If you have opted to spend the holiday in the ‘Pearl of the Orient’, you will have a great opportunity to witness some of the celebrations and events that Shanghai has to offer. On Friday 30th September, a large crowd of people will gather at Jing’an temple at around 7pm and march down Nanjing road to the bund to watch a fireworks display, staged in Pu Dong’s Century Park. Additionally, there will be live music, traditional Chinese food and the opportunity to soak in the festive atmosphere. The choice of location for the occasion is made more pertinent by the impressive statue of Mao Zedong, which stands next to the river, overlooking the bund. It is an experience worth having, however it is not for those who do not like being in a throng of over a million people brandishing blow up hammers, glow sticks and an array of flashing memorabilia that is sold on every street corner.

For a more low key experience, Shanghai hosts a National Day brunch and concert at the impressive petal-shaped Shanghai Orient Art Centre in PuDong at 10am on Saturday 1st October. Tickets cost between 30 and 80 Yuan, depending on seating and further details can be found on their website.

Photograph: the Shanghai Orient Art Centre.

On the evening of the 1st October, many of the bars in Shanghai will host special National Day events, however many of these bars, especially around the French Concession, may be pricey and overcrowded. A less expensive option is Windows Too at Jing’an temple, which offers a lively atmosphere, an eclectic selection of music and reasonably priced drinks and bar food; on Saturday there will be an additional National Day treat of one free drink upon entry.

The Shanghainese people do not have any particular traditions during this ‘golden week’ as it is predominantly used as a time to travel and be with loved ones. “We usually have a big meal together with family or friends on the Saturday but it’s not like the moon festival, we don’t have any special food for this holiday. Mainly we just travel to other cities,” says Yu Ying, a local Shanghainese resident. However, you can expect to see the brandishing of the five star flag on street lamps across the city, as well as traditional Chinese red decorations in shops and restaurants. The best time to visit the more touristic areas is during meal times, due to the fact that the Chinese take the process of meals very seriously, especially during festive periods, and will very rarely miss a meal, so these areas will be less crowded.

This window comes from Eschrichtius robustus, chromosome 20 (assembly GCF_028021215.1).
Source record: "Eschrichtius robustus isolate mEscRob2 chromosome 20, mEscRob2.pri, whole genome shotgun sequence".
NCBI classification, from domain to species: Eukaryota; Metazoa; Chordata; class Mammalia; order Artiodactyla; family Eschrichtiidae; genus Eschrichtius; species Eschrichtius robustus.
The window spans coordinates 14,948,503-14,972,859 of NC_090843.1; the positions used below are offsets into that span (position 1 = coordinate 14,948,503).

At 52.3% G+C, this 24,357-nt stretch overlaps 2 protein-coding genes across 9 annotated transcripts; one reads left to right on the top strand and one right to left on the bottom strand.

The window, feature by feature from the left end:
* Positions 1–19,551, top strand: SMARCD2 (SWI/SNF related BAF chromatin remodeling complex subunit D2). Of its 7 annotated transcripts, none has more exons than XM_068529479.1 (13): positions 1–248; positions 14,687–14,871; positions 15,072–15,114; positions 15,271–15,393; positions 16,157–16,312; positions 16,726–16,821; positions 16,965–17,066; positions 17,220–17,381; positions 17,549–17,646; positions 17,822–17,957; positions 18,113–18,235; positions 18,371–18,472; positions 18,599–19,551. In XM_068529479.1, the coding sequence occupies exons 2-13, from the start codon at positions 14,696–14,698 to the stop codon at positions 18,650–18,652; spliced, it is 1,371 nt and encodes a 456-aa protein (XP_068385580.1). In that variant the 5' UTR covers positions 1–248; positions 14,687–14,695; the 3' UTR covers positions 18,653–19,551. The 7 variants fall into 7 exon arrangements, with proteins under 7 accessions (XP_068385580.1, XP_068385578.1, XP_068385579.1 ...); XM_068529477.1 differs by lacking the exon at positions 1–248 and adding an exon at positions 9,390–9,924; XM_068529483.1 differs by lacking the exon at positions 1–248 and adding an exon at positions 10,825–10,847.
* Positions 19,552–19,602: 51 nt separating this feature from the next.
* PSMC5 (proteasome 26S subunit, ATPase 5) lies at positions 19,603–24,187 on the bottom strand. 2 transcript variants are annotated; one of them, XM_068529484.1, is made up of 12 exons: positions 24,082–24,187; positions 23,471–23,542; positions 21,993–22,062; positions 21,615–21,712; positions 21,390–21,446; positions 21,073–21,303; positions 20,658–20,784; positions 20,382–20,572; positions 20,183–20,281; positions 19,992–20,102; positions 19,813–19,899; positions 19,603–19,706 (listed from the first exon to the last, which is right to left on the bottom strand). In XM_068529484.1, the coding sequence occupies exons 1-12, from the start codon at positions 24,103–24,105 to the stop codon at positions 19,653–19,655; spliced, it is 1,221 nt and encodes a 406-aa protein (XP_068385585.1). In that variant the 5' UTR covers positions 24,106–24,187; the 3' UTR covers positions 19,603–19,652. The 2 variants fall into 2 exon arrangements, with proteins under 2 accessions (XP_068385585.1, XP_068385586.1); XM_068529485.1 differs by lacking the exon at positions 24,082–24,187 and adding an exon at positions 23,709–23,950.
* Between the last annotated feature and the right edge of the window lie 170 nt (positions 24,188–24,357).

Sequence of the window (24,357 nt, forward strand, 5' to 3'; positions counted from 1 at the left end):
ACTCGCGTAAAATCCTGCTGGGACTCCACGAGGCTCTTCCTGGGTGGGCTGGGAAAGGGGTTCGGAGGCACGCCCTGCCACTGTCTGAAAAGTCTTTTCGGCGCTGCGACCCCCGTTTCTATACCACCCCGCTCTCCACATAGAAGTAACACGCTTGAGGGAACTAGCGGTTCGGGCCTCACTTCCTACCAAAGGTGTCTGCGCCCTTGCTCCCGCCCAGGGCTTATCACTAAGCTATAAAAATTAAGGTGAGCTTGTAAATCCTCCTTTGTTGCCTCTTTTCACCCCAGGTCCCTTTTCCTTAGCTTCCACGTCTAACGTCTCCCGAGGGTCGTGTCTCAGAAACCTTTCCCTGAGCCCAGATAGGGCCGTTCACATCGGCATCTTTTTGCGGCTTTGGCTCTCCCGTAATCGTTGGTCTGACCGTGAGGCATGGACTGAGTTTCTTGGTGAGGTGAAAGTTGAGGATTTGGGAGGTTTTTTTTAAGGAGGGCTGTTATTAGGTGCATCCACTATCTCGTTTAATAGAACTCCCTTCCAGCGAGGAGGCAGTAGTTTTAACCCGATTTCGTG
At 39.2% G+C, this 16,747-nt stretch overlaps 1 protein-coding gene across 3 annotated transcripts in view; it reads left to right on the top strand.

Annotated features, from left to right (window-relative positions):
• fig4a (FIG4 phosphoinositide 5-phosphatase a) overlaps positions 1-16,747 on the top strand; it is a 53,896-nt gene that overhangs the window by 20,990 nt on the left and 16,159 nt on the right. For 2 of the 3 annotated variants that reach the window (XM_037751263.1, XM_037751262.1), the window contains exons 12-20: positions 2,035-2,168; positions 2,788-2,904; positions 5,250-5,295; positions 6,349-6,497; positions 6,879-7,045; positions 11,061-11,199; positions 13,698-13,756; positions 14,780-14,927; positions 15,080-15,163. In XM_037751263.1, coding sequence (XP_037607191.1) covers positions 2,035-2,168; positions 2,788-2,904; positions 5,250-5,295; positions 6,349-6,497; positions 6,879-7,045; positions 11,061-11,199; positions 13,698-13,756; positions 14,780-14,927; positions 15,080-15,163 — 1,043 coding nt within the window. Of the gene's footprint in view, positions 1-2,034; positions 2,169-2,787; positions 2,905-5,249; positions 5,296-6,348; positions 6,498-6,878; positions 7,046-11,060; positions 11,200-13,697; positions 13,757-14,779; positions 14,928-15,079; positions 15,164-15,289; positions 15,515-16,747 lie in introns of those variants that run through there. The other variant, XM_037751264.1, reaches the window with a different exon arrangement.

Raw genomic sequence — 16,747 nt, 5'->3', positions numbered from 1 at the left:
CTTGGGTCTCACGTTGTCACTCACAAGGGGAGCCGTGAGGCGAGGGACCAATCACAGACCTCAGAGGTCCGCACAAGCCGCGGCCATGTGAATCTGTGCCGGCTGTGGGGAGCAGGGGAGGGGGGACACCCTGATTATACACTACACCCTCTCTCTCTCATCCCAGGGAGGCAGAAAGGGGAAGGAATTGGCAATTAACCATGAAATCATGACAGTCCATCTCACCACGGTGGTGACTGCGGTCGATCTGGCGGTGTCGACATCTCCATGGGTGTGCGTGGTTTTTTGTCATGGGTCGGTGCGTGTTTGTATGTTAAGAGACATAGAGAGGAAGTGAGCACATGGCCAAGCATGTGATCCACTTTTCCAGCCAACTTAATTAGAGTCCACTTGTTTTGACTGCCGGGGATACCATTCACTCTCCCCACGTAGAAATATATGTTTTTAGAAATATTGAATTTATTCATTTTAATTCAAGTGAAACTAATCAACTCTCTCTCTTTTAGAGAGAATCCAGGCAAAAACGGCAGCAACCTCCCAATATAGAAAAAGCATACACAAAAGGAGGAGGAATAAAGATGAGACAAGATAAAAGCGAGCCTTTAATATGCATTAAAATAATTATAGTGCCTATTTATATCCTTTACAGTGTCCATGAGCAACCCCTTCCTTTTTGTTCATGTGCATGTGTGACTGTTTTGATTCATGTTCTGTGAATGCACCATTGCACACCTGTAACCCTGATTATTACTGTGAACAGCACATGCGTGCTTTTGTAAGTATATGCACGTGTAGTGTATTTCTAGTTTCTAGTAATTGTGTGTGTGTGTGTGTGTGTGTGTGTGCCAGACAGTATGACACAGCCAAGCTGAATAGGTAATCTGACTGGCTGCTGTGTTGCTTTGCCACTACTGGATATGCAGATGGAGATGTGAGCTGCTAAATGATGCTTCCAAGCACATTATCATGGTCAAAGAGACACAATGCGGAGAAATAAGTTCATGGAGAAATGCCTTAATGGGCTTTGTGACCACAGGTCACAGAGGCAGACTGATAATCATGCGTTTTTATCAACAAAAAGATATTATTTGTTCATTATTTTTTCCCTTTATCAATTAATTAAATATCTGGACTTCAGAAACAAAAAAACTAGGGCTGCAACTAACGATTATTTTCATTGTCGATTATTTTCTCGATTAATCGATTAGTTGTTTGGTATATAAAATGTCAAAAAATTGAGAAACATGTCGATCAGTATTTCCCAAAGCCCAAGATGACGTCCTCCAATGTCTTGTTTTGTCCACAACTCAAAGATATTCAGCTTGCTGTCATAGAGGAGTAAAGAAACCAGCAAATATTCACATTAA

Photograph: The five star flag lines streets across the city.                                     

While this week has been described as “crazy, crowded and slightly over bearing,” it encapsulates a lot of what can be seen to be the essence of China. The massive crowds, Nationalistic spirit and desire for excess are all part of what China has become and what makes modern China a diverse and enigmatic place to be. Shanghai, a city of bright lights and buzzing energy, is a great place to experience National Day. And due to the size of the city, if the large crowds aren’t for you there are many districts in which to escape. Hongkou district, to the North of Pu Xie, has retained much of its traditional Chinese elements such as street markets and Chinese houses and is a great place in which to get lost and observe the culture away from the intensity of central Shanghai. There are also several beautiful parks around the city, particular favourites, which somewhat avoid the more popular destinations are Zhong Shan Park in Changning disrict and Lucian Park in Hongkou.

Sophie Turton is a Contributor for ShanghaiExpat. If you have any comments or questions about this article, please send an email to: